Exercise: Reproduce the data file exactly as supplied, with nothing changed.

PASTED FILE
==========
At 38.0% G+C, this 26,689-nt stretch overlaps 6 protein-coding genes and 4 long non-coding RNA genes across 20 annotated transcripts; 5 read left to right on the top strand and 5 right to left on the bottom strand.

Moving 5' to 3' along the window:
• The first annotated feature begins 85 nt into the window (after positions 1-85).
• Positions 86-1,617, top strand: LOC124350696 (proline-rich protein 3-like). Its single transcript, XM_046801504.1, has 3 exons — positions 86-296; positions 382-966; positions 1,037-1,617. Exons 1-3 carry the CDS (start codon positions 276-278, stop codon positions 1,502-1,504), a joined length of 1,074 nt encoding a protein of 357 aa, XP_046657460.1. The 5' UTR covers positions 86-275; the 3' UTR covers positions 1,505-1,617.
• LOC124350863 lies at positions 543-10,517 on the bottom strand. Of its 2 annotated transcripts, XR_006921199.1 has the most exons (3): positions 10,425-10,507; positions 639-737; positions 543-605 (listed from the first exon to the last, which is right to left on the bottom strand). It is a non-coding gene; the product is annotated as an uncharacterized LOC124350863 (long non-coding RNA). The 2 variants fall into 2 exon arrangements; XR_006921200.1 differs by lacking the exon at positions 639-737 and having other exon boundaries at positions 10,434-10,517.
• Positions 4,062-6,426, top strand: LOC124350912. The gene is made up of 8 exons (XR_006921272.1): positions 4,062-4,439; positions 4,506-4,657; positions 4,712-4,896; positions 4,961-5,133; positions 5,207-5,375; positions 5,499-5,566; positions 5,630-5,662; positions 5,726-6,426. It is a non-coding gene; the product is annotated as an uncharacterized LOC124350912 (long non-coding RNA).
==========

At 38.0% G+C, this 26,689-nt stretch overlaps 6 protein-coding genes and 4 long non-coding RNA genes across 20 annotated transcripts; 5 read left to right on the top strand and 5 right to left on the bottom strand.

Moving 5' to 3' along the window:
• The first annotated feature begins 85 nt into the window (after positions 1-85).
• Positions 86-1,617, top strand: LOC124350696 (proline-rich protein 3-like). Its single transcript, XM_046801504.1, has 3 exons — positions 86-296; positions 382-966; positions 1,037-1,617. Exons 1-3 carry the CDS (start codon positions 276-278, stop codon positions 1,502-1,504), a joined length of 1,074 nt encoding a protein of 357 aa, XP_046657460.1. The 5' UTR covers positions 86-275; the 3' UTR covers positions 1,505-1,617.
• LOC124350863 lies at positions 543-10,517 on the bottom strand. Of its 2 annotated transcripts, XR_006921199.1 has the most exons (3): positions 10,425-10,507; positions 639-737; positions 543-605 (listed from the first exon to the last, which is right to left on the bottom strand). It is a non-coding gene; the product is annotated as an uncharacterized LOC124350863 (long non-coding RNA). The 2 variants fall into 2 exon arrangements; XR_006921200.1 differs by lacking the exon at positions 639-737 and having other exon boundaries at positions 10,434-10,517.
• Positions 4,062-6,426, top strand: LOC124350912. The gene is made up of 8 exons (XR_006921272.1): positions 4,062-4,439; positions 4,506-4,657; positions 4,712-4,896; positions 4,961-5,133; positions 5,207-5,375; positions 5,499-5,566; positions 5,630-5,662; positions 5,726-6,426. It is a non-coding gene; the product is annotated as an uncharacterized LOC124350912 (long non-coding RNA).